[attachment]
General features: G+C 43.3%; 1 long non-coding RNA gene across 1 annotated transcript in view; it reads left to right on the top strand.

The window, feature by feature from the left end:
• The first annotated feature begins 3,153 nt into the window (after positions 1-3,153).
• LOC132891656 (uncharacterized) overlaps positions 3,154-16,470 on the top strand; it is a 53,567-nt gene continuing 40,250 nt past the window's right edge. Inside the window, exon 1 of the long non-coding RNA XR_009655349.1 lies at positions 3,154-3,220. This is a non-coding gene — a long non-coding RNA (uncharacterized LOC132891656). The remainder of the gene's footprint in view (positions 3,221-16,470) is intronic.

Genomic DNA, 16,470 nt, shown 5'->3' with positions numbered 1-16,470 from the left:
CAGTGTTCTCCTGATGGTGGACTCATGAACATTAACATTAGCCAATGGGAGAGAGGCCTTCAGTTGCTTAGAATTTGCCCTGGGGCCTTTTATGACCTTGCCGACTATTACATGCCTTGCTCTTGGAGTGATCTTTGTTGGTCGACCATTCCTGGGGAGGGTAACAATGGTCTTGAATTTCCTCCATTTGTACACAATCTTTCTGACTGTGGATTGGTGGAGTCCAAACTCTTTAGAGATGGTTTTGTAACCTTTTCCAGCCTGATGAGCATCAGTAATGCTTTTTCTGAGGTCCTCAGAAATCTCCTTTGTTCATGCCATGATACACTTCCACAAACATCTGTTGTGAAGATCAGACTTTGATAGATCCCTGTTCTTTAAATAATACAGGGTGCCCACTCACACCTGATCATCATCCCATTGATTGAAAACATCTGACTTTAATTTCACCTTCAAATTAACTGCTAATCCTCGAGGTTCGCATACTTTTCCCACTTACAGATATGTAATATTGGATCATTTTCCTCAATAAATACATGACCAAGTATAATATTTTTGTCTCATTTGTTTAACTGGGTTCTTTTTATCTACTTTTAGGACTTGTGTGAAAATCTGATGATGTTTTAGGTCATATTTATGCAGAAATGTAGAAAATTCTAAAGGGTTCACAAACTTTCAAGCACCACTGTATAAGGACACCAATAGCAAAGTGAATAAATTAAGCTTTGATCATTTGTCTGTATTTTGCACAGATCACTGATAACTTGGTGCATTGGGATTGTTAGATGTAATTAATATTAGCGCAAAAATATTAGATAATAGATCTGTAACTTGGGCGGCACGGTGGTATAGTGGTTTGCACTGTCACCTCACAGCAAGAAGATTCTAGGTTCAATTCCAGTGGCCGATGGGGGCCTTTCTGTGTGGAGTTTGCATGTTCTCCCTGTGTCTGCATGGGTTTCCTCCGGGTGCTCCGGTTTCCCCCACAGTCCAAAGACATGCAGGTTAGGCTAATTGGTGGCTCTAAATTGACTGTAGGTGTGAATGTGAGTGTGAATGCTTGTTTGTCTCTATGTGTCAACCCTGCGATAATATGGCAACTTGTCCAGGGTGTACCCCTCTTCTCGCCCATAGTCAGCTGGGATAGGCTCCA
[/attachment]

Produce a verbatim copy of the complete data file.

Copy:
General features: G+C 43.3%; 1 long non-coding RNA gene across 1 annotated transcript in view; it reads left to right on the top strand.

The window, feature by feature from the left end:
• The first annotated feature begins 3,153 nt into the window (after positions 1-3,153).
• LOC132891656 (uncharacterized) overlaps positions 3,154-16,470 on the top strand; it is a 53,567-nt gene continuing 40,250 nt past the window's right edge. Inside the window, exon 1 of the long non-coding RNA XR_009655349.1 lies at positions 3,154-3,220. This is a non-coding gene — a long non-coding RNA (uncharacterized LOC132891656). The remainder of the gene's footprint in view (positions 3,221-16,470) is intronic.

Genomic DNA, 16,470 nt, shown 5'->3' with positions numbered 1-16,470 from the left:
CAGTGTTCTCCTGATGGTGGACTCATGAACATTAACATTAGCCAATGGGAGAGAGGCCTTCAGTTGCTTAGAATTTGCCCTGGGGCCTTTTATGACCTTGCCGACTATTACATGCCTTGCTCTTGGAGTGATCTTTGTTGGTCGACCATTCCTGGGGAGGGTAACAATGGTCTTGAATTTCCTCCATTTGTACACAATCTTTCTGACTGTGGATTGGTGGAGTCCAAACTCTTTAGAGATGGTTTTGTAACCTTTTCCAGCCTGATGAGCATCAGTAATGCTTTTTCTGAGGTCCTCAGAAATCTCCTTTGTTCATGCCATGATACACTTCCACAAACATCTGTTGTGAAGATCAGACTTTGATAGATCCCTGTTCTTTAAATAATACAGGGTGCCCACTCACACCTGATCATCATCCCATTGATTGAAAACATCTGACTTTAATTTCACCTTCAAATTAACTGCTAATCCTCGAGGTTCGCATACTTTTCCCACTTACAGATATGTAATATTGGATCATTTTCCTCAATAAATACATGACCAAGTATAATATTTTTGTCTCATTTGTTTAACTGGGTTCTTTTTATCTACTTTTAGGACTTGTGTGAAAATCTGATGATGTTTTAGGTCATATTTATGCAGAAATGTAGAAAATTCTAAAGGGTTCACAAACTTTCAAGCACCACTGTATAAGGACACCAATAGCAAAGTGAATAAATTAAGCTTTGATCATTTGTCTGTATTTTGCACAGATCACTGATAACTTGGTGCATTGGGATTGTTAGATGTAATTAATATTAGCGCAAAAATATTAGATAATAGATCTGTAACTTGGGCGGCACGGTGGTATAGTGGTTTGCACTGTCACCTCACAGCAAGAAGATTCTAGGTTCAATTCCAGTGGCCGATGGGGGCCTTTCTGTGTGGAGTTTGCATGTTCTCCCTGTGTCTGCATGGGTTTCCTCCGGGTGCTCCGGTTTCCCCCACAGTCCAAAGACATGCAGGTTAGGCTAATTGGTGGCTCTAAATTGACTGTAGGTGTGAATGTGAGTGTGAATGCTTGTTTGTCTCTATGTGTCAACCCTGCGATAATATGGCAACTTGTCCAGGGTGTACCCCTCTTCTCGCCCATAGTCAGCTGGGATAGGCTCCA